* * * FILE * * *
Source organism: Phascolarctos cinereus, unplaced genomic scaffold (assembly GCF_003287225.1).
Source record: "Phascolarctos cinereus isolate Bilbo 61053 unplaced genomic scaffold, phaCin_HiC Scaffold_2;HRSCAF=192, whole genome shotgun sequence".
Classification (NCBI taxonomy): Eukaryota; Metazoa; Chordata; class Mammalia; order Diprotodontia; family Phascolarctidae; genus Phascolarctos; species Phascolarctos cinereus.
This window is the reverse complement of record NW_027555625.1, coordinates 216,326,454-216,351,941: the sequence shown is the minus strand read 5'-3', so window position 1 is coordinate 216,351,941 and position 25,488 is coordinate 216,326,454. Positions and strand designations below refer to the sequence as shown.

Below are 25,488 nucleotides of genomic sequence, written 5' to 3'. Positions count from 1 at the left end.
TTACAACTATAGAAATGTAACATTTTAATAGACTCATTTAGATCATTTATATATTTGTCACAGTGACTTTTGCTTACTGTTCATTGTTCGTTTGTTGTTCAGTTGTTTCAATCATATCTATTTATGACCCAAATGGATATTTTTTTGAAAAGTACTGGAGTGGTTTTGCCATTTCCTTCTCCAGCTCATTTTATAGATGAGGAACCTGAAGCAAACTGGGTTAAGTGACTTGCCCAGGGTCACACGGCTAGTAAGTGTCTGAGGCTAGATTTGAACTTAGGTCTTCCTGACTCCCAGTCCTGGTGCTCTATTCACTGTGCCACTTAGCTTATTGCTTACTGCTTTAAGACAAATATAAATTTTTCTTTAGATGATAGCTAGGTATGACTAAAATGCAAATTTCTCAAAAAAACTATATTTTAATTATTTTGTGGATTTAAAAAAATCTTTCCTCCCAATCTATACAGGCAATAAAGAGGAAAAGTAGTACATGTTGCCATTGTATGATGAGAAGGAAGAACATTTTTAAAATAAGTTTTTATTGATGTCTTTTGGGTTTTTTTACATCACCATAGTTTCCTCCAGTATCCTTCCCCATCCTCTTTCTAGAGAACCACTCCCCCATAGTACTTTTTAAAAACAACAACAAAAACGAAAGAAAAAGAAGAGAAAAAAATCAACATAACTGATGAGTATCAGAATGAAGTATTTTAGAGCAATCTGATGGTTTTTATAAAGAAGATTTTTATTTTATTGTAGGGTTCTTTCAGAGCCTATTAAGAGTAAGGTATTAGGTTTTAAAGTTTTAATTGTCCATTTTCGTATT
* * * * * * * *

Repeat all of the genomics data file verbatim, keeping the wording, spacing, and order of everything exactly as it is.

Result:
Source organism: Phascolarctos cinereus, unplaced genomic scaffold (assembly GCF_003287225.1).
Source record: "Phascolarctos cinereus isolate Bilbo 61053 unplaced genomic scaffold, phaCin_HiC Scaffold_2;HRSCAF=192, whole genome shotgun sequence".
Classification (NCBI taxonomy): Eukaryota; Metazoa; Chordata; class Mammalia; order Diprotodontia; family Phascolarctidae; genus Phascolarctos; species Phascolarctos cinereus.
This window is the reverse complement of record NW_027555625.1, coordinates 216,326,454-216,351,941: the sequence shown is the minus strand read 5'-3', so window position 1 is coordinate 216,351,941 and position 25,488 is coordinate 216,326,454. Positions and strand designations below refer to the sequence as shown.

Below are 25,488 nucleotides of genomic sequence, written 5' to 3'. Positions count from 1 at the left end.
TTACAACTATAGAAATGTAACATTTTAATAGACTCATTTAGATCATTTATATATTTGTCACAGTGACTTTTGCTTACTGTTCATTGTTCGTTTGTTGTTCAGTTGTTTCAATCATATCTATTTATGACCCAAATGGATATTTTTTTGAAAAGTACTGGAGTGGTTTTGCCATTTCCTTCTCCAGCTCATTTTATAGATGAGGAACCTGAAGCAAACTGGGTTAAGTGACTTGCCCAGGGTCACACGGCTAGTAAGTGTCTGAGGCTAGATTTGAACTTAGGTCTTCCTGACTCCCAGTCCTGGTGCTCTATTCACTGTGCCACTTAGCTTATTGCTTACTGCTTTAAGACAAATATAAATTTTTCTTTAGATGATAGCTAGGTATGACTAAAATGCAAATTTCTCAAAAAAACTATATTTTAATTATTTTGTGGATTTAAAAAAATCTTTCCTCCCAATCTATACAGGCAATAAAGAGGAAAAGTAGTACATGTTGCCATTGTATGATGAGAAGGAAGAACATTTTTAAAATAAGTTTTTATTGATGTCTTTTGGGTTTTTTTACATCACCATAGTTTCCTCCAGTATCCTTCCCCATCCTCTTTCTAGAGAACCACTCCCCCATAGTACTTTTTAAAAACAACAACAAAAACGAAAGAAAAAGAAGAGAAAAAAATCAACATAACTGATGAGTATCAGAATGAAGTATTTTAGAGCAATCTGATGGTTTTTATAAAGAAGATTTTTATTTTATTGTAGGGTTCTTTCAGAGCCTATTAAGAGTAAGGTATTAGGTTTTAAAGTTTTAATTGTCCATTTTCGTATT